Six months of sterility results, after which normal fertility returns.
They already understood, argued Hayden, “the sterility of liberals.”
In adults, lead overload can lead to miscarriages and birth defects, as well as sterility.
This woman had been married three or four years and consulted me on account of her sterility.
At the CLWC, a reporter was told by an adviser that an abortion carried various risks, including “sterility”.
He spoke of it as a land having "the curse of sterility" upon it.
It matters not one whit whether this sterility is universal, or whether it exists only in a single case.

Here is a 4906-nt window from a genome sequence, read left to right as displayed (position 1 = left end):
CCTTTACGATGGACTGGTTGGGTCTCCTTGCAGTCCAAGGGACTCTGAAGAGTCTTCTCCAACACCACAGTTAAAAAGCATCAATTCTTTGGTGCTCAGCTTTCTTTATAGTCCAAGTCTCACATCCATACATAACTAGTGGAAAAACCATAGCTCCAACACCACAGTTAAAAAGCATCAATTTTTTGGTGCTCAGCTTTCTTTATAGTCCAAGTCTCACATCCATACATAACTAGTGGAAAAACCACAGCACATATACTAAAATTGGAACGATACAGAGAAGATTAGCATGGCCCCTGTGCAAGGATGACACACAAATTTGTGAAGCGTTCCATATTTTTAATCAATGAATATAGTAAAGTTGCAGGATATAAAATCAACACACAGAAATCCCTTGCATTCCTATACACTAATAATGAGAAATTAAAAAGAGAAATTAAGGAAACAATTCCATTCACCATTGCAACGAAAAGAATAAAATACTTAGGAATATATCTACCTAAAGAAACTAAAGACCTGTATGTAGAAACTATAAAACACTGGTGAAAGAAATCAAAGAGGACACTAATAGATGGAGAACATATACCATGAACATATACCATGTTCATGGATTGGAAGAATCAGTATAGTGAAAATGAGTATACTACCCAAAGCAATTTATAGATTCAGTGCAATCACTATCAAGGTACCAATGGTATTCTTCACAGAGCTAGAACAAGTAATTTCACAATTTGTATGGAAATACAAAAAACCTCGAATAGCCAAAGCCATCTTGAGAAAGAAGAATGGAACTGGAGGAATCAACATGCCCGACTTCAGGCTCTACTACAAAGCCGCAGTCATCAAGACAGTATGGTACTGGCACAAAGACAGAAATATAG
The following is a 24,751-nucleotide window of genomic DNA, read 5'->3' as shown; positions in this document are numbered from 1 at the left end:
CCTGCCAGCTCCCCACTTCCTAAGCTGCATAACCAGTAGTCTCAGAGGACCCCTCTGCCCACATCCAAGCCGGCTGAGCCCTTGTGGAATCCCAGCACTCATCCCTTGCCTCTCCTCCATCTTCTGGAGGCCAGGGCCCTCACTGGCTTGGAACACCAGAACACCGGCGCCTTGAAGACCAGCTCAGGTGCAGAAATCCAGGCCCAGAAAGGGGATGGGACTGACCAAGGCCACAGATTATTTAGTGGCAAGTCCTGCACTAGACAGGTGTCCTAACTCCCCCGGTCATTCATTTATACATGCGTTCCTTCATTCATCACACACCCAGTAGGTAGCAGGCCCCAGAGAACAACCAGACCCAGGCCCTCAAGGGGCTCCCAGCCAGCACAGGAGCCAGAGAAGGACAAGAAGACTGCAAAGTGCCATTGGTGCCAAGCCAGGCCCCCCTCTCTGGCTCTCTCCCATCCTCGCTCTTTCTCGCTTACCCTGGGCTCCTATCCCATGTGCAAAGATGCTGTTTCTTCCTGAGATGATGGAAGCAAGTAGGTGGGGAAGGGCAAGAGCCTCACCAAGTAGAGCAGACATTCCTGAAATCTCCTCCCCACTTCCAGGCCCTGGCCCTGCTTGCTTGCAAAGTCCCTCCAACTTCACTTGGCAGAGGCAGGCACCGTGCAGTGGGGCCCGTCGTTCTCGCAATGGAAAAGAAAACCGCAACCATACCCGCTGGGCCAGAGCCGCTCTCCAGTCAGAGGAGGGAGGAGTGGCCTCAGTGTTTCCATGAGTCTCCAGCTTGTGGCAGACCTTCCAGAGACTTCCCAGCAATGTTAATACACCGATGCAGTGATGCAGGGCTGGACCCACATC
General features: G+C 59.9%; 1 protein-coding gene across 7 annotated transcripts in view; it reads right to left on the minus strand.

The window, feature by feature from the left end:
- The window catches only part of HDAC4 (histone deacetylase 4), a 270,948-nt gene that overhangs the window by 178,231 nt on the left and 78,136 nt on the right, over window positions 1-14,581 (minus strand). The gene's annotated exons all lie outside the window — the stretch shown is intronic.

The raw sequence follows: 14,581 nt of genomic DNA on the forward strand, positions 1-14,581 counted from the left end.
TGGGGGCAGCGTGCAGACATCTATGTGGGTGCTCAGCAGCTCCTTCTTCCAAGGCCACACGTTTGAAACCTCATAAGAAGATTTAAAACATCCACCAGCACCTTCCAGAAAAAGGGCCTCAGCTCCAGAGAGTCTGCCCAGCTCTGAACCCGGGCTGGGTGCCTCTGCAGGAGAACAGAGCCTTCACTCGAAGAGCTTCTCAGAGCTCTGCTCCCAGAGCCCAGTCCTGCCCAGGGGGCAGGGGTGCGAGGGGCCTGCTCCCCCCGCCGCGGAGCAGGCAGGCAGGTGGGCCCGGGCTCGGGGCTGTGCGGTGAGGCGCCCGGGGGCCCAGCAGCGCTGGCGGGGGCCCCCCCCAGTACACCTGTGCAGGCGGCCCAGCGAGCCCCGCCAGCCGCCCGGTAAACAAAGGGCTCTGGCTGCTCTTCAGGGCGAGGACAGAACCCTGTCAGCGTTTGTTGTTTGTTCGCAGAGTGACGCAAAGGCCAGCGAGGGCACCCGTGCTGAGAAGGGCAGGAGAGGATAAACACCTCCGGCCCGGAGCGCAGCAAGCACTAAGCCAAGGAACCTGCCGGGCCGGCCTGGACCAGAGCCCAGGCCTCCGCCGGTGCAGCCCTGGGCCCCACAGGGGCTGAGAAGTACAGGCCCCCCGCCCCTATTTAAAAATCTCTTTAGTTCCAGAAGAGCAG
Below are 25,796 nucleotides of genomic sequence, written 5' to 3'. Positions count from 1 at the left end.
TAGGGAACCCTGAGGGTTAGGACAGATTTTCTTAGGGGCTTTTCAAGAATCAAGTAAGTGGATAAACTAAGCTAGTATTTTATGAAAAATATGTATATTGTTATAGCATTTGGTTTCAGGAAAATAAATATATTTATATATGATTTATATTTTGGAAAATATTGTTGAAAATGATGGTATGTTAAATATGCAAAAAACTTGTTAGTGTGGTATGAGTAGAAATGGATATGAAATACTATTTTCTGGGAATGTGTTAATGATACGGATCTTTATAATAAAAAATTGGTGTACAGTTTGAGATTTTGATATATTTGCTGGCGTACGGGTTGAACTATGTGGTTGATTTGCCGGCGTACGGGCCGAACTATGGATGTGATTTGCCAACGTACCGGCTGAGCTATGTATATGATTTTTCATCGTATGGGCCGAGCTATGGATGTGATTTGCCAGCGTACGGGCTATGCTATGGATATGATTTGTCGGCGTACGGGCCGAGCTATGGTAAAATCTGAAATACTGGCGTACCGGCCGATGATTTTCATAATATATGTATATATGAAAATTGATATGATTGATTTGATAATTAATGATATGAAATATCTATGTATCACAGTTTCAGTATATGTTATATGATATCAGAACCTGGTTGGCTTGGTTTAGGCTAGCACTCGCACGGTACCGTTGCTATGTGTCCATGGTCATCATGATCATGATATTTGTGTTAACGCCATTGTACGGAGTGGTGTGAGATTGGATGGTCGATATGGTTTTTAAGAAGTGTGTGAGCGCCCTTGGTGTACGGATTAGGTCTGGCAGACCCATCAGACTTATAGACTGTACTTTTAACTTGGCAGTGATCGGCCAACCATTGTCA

But absolutists like Rickert freely admit the sterility of the notion, even in their own hands.
She went to him and asked him if he could cure her sterility.
Some authors believe that long-continued domestication eliminates this strong tendency to sterility in species.
early 15c., "barren" (implied in sterility), from Middle French stérile "not producing fruit," from Latin sterilis "barren, unproductive," from PIE *ster- "sterile, barren" originally "stiff, rigid" (cf. Greek steresthai "be deprived of," steira "sterile," stereos "firm, solid, stiff, hard;" Sanskrit starih "a barren cow;" Old Church Slavonic sterica "a barren cow;" Gothic stairo "barren;" Old Norse stirtla "a barren cow"). See torpor. Originally in English with reference to soil; of females, from 1530s. The sense of "sterilized" is first recorded 1877.
sterile ster·ile (stěr'əl, -īl')
Not producing or incapable of producing offspring.
Free from all live bacteria or other microorganisms and their spores.